The Victoria Cross (VC) is a military decoration awarded for valour "in the face of the enemy" to members of armed forces of some Commonwealth countries and previous British Empire territories. It takes precedence over all other postnominals and medals. It may be awarded to a person of any rank in any service and civilians under military command, and is presented to the recipient by the British monarch during an investiture held at Buckingham Palace. It is the joint highest award for bravery in the United Kingdom with the George Cross, which is the equivalent honour for valour not in the face of the enemy.

George Cross

George Cross Medal

On 15 April 1942, King George VI awarded Malta the George Cross, the highest civilian award for gallantry in the Commonwealth, normally awarded to individuals: "to honour her brave people, I award the George Cross to the Island Fortress of Malta to bear witness to a heroism and devotion that will long be famous in history". President Franklin Roosevelt, describing the wartime period, called Malta "one tiny bright flame in the darkness".

Distinguished Flying Cross

Distinguished Flying Cross Medal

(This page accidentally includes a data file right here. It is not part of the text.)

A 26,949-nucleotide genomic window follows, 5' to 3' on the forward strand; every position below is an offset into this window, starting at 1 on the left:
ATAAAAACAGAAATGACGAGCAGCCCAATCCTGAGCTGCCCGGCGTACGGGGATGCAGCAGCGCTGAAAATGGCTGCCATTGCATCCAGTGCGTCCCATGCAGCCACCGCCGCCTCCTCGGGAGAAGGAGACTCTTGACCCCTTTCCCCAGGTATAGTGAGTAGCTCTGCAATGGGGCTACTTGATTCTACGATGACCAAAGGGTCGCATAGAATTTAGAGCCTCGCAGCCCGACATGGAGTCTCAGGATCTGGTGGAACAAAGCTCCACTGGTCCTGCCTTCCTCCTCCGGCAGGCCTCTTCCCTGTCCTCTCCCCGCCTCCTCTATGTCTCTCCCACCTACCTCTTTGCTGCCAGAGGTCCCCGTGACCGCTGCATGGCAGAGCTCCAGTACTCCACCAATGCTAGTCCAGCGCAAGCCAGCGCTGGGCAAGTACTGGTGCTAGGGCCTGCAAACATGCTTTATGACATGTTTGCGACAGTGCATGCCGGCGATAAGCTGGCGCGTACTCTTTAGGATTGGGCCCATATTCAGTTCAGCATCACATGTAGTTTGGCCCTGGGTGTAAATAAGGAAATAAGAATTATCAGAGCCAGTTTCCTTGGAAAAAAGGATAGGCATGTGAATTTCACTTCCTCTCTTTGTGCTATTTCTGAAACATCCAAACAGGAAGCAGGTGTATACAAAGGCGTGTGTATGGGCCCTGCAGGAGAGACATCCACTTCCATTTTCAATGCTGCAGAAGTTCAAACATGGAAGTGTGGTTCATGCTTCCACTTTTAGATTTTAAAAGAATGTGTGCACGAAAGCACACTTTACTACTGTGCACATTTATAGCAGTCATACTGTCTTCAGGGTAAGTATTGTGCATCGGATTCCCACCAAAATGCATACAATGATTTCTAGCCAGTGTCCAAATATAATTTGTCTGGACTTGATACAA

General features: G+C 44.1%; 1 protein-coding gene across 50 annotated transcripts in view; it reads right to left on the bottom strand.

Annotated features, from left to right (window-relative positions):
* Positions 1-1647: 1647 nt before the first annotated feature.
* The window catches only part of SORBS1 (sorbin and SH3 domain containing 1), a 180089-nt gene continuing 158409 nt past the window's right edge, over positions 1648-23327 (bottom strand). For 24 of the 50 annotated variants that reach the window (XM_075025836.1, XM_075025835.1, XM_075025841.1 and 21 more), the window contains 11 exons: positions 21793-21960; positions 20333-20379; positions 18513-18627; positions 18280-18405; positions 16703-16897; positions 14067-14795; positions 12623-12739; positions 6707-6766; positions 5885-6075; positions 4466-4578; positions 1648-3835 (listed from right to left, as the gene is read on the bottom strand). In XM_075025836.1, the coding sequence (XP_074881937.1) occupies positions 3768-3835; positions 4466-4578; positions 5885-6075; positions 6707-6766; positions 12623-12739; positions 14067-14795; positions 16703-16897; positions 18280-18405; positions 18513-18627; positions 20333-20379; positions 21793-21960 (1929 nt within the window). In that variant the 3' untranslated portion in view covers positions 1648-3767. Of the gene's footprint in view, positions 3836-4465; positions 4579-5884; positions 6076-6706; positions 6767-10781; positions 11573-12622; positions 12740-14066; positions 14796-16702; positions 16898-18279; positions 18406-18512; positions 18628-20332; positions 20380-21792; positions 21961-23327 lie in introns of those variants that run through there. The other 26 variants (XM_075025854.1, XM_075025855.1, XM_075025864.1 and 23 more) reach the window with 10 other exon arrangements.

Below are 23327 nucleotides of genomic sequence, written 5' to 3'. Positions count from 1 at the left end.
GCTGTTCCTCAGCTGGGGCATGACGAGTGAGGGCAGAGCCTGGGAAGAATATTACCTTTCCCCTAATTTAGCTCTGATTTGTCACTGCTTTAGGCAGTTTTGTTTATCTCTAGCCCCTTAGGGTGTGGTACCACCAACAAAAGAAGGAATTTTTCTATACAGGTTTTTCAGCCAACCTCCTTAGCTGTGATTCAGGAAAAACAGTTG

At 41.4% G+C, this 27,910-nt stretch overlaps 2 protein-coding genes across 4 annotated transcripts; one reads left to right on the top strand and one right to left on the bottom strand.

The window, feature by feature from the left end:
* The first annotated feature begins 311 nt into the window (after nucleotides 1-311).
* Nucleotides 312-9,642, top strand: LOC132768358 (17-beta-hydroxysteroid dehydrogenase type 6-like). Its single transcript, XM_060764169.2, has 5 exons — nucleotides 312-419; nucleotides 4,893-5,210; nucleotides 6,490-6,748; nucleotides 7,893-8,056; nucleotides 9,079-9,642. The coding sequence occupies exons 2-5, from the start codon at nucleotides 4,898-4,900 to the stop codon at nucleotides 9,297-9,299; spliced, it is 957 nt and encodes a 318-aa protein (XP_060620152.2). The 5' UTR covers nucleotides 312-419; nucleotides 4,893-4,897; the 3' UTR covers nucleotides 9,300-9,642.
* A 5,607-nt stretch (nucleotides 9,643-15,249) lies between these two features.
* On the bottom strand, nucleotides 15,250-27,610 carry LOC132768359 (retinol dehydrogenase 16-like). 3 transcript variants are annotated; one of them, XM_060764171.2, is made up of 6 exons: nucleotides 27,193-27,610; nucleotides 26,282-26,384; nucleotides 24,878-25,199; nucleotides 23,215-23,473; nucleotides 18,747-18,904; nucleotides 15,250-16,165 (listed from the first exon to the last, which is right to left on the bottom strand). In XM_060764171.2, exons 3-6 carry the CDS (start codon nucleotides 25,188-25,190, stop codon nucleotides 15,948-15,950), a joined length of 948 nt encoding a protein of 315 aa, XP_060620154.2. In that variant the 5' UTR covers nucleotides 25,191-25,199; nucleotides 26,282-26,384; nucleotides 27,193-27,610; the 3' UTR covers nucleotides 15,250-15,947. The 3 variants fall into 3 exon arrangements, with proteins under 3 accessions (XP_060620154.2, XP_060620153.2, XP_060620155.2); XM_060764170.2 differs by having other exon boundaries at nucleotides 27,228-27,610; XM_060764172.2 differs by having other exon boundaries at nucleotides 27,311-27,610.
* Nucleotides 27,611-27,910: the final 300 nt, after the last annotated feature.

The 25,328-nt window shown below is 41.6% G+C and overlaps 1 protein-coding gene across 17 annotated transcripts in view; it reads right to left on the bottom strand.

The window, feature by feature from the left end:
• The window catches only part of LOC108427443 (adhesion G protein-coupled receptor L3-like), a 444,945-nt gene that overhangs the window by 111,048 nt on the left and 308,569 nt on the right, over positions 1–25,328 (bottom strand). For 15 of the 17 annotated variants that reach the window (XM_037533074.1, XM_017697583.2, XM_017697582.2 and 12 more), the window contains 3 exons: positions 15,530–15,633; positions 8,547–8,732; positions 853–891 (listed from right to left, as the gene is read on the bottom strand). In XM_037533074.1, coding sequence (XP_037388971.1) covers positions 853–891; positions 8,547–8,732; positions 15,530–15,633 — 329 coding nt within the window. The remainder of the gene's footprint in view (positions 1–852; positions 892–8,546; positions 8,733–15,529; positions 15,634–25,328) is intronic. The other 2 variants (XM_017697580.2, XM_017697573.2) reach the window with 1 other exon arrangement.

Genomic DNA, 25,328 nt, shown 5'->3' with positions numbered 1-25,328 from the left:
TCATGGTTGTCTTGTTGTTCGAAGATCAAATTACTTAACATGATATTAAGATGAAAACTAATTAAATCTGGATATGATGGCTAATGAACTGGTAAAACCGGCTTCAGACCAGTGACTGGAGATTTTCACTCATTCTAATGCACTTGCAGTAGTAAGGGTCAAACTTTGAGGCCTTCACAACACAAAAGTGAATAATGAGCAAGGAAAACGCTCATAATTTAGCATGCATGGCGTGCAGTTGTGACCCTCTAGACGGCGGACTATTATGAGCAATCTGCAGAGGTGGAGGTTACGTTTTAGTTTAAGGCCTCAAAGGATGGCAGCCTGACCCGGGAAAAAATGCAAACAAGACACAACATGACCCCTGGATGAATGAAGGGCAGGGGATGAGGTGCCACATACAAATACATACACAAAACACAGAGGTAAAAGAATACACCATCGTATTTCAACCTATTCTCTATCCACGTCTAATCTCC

The DFC was established on June 3rd, 1918, the birthday of King George V, and is awarded to Officers and Warrant officers for "an act or acts of valour and courage or devotion to duty performed whilst flying in active operations against the enemy". A straight silver bar is a further enhancement of the DFC, awarded for additional acts under the same terms as the cross. During the Second World War a total of 20,354 DFCs were awarded, with approximately 1,550 first bars and 42 second bars. Honorary awards were made on 964 occasions to aircrew from other non-commonwealth countries. A total of 4,018 first DFC's were awarded to RCAF personnel, plus 213 first bars and 6 second bars and also 358 to FAF/RAA/RNZAF persons in RCAF, plus 23 first bars. Also there were 247 DFC's awarded to Canadians in the RAF, plus 34 first bars. New Zealand RNZAF personnel received 1,032 DFC Crosses, eighty four first bars and four second bars, one Cross was awarded to a member of the Royal New Zealand Navy. A total of 44 Dutch airmen received the DFC.